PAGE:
Emperor Napoleon in His Study
“The Emperor Napoleon in His Study at the Tuileries” by Jacques-Louis David shows Napoleon standing. This portrait is a three-quarters life-size, wearing the uniform of a colonel of the Imperial Guard Foot Grenadiers with his military decorations. Napoleon is looking at the viewer and poses with his right hand is in his jacket. His face is reminiscent of Churchill’s early portraits of determination.
On the desk are a pen, several books, dossiers, and rolled-up papers. More rolled documents and a map are on the green carpet to the left of the desk. Napoleon is shown with unbuttoned cuffs, wrinkled stockings, disheveled hair. The flickering candles are nearly spent, and the time on the clock is 4.13 am. These symbols are all meant to imply he has been up all night, writing laws such as the Code Napoléon. The word “Code” is prominent on the rolled papers on the desk.
This portrait focuses on Napoleon’s civic leadership and not his heroic or military reputation, though the sword on the chair’s armrest references back to his military successes. His Napoleonic Code has influenced the legal systems of more than 70 nations around the world. Ideas such as meritocracy, equality before the law, property rights, religious toleration, and modern secular education were all championed by Napoleon and codified in legal statutes. Napoleon’s influence brought fundamental liberal reforms to France and the many territories that he conquered and controlled throughout Western Europe.
This portrait was a private commission from the Scottish nobleman and admirer of Napoleon. On the papers on the floor is the painter’s signature and date: LVDci DAVID OPVS 1812.
Napoléon Bonaparte[a] (1769 – 1821) was a French statesman and military leader who rose to prominence during the French Revolution and led many successful campaigns during the French Revolutionary Wars. He was Emperor of the French as Napoleon I from 1804 until 1814 and again briefly in 1815.
Napoleon dominated European and global affairs for more than a decade. He led Franch forces against a series of coalitions in the Napoleonic Wars. He won most of these wars and the majority of his battles, building a vast empire that ruled over much of continental Europe before its final collapse in 1815. He is considered one of the greatest military commanders in history.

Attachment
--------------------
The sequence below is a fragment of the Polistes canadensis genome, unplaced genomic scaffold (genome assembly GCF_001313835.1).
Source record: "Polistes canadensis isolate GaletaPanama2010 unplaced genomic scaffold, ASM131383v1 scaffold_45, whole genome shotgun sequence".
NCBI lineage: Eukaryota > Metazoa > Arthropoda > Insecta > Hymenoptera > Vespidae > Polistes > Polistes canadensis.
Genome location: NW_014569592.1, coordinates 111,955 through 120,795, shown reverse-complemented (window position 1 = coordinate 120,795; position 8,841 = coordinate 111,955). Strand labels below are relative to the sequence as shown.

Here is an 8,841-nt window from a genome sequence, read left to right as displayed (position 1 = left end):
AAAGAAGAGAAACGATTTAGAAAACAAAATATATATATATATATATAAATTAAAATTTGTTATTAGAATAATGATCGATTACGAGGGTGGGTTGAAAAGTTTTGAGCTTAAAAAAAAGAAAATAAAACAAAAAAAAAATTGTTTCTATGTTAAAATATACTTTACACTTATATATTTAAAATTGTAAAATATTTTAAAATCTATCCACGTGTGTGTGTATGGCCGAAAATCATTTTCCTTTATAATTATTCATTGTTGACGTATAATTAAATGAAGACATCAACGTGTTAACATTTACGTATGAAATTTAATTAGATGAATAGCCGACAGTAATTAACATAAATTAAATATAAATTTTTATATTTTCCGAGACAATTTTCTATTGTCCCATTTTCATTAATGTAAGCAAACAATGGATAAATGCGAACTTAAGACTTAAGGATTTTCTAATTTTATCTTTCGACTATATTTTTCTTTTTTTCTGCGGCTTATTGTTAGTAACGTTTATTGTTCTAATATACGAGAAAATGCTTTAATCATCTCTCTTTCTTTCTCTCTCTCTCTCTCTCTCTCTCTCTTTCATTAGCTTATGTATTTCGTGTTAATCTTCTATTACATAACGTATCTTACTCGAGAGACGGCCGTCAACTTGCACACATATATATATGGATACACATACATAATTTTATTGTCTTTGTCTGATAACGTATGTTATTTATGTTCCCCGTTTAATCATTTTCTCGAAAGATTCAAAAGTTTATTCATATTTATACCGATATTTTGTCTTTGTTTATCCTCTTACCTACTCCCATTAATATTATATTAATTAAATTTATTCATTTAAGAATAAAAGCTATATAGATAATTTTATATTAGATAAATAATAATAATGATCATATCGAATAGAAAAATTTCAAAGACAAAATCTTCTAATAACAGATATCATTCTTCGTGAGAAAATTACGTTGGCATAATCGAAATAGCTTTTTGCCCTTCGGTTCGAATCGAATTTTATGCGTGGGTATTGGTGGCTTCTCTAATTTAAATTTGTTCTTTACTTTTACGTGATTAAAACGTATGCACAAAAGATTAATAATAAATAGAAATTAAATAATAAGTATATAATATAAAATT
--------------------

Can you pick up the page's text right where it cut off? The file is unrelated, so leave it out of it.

Jacques-Louis David (1748 – 1825) was a French painter in the Neoclassical style, considered to be the preeminent painter of the era. In the 1780s, his history painting marked a change in taste away from Rococo frivolity toward a classical austerity and feeling, harmonizing with the moral climate of the final years of the Royal Régime.
David became an active supporter of the French Revolution and friend of Maximilien Robespierre and was effectively a dictator of the arts under the French Republic. Imprisoned after Robespierre’s fall from power, he aligned himself with yet another political regime upon his release, that of Napoleon. At this time, he developed his Empire style. After Napoleon’s fall from Imperial power and the Bourbon revival, David exiled himself to Brussels, then in the United Kingdom of the Netherlands, where he remained until his death. David had a large number of pupils, making him the most substantial influence in French art of the early 19th century, primarily academic Salon painting.
The Emperor Napoleon in His Study at the Tuileries
- Title: The Emperor Napoleon in His Study at the Tuileries
- Artist: Jacques-Louis David
- Date: 1812
- Medium: Oil on canvas
- Dimensions: Height: 2,039 mm (80.27 ″); Width: 1,251 mm (49.25 ″)
- Museum: National Gallery of Art, Washinton DC
- Name: Jacques-Louis David
- Birth: 1748 – Paris, Kingdom of France
- Died: 1825 (aged 77) – Brussels, United Netherlands
- Nationality: French
- Notable Works:
A Tour of the National Gallery of Art, DC
- “Ginevra de’ Benci” by Leonardo da Vinci
- “A Young Girl Reading” by Jean-Honoré Fragonard
- “Small Cowper Madonna” by Raphael
- “The Alba Madonna” by Raphael
- “Nude on a Divan” by Amedeo Modigliani
- “Nude on a Blue Cushion” by Amedeo Modigliani
- “Saint Jerome” by El Greco
- “The Houses of Parliament, Sunset” by Claude Monet (National Gallery of Art, DC)
- “Breezing Up (A Fair Wind)” by Winslow Homer
- “Madame Moitessier” by Jean-Auguste-Dominique Ingres
- Adrienne (Woman with Bangs) by Amedeo Modigliani
- “Watson and the Shark” by John Singleton Copley
- “The Emperor Napoleon in His Study at the Tuileries” by Jacques-Louis David
- “The Boating Party” by Mary Cassatt
- “Interior of the Pantheon, Rome” by Giovanni Paolo Panini
- Marcelle Lender Dancing the Bolero in “Chilpéric” by Henri de Toulouse-Lautrec
- “Quadrille at the Moulin Rouge” by Henri de Toulouse-Lautrec
- “A Dutch Courtyard” by Pieter de Hooch
- “The Mother and Sister of the Artist” by Berthe Morisot
- “New York” by George Bellows
- Self-Portrait by John Singleton Copley
- “Self-Portrait” by Benjamin West
- Masterpieces of the National Gallery of Art
- Which is your favorite Napoleon Quote?
- “A leader is a dealer in hope.”
- “Ability is nothing without opportunity.”
- “Glory is fleeting, but obscurity is forever.”
- “History is a set of lies agreed upon.”
- “Impossible is a word to be found only in the dictionary of fools.”
- What do you find the most fascinating about Napoleon?
- Does his face remind you of a young Churchill?
“Ability is nothing without opportunity.”
– Napoleon Bonaparte
Photo Credit: 1) Jacques-Louis David [Public domain]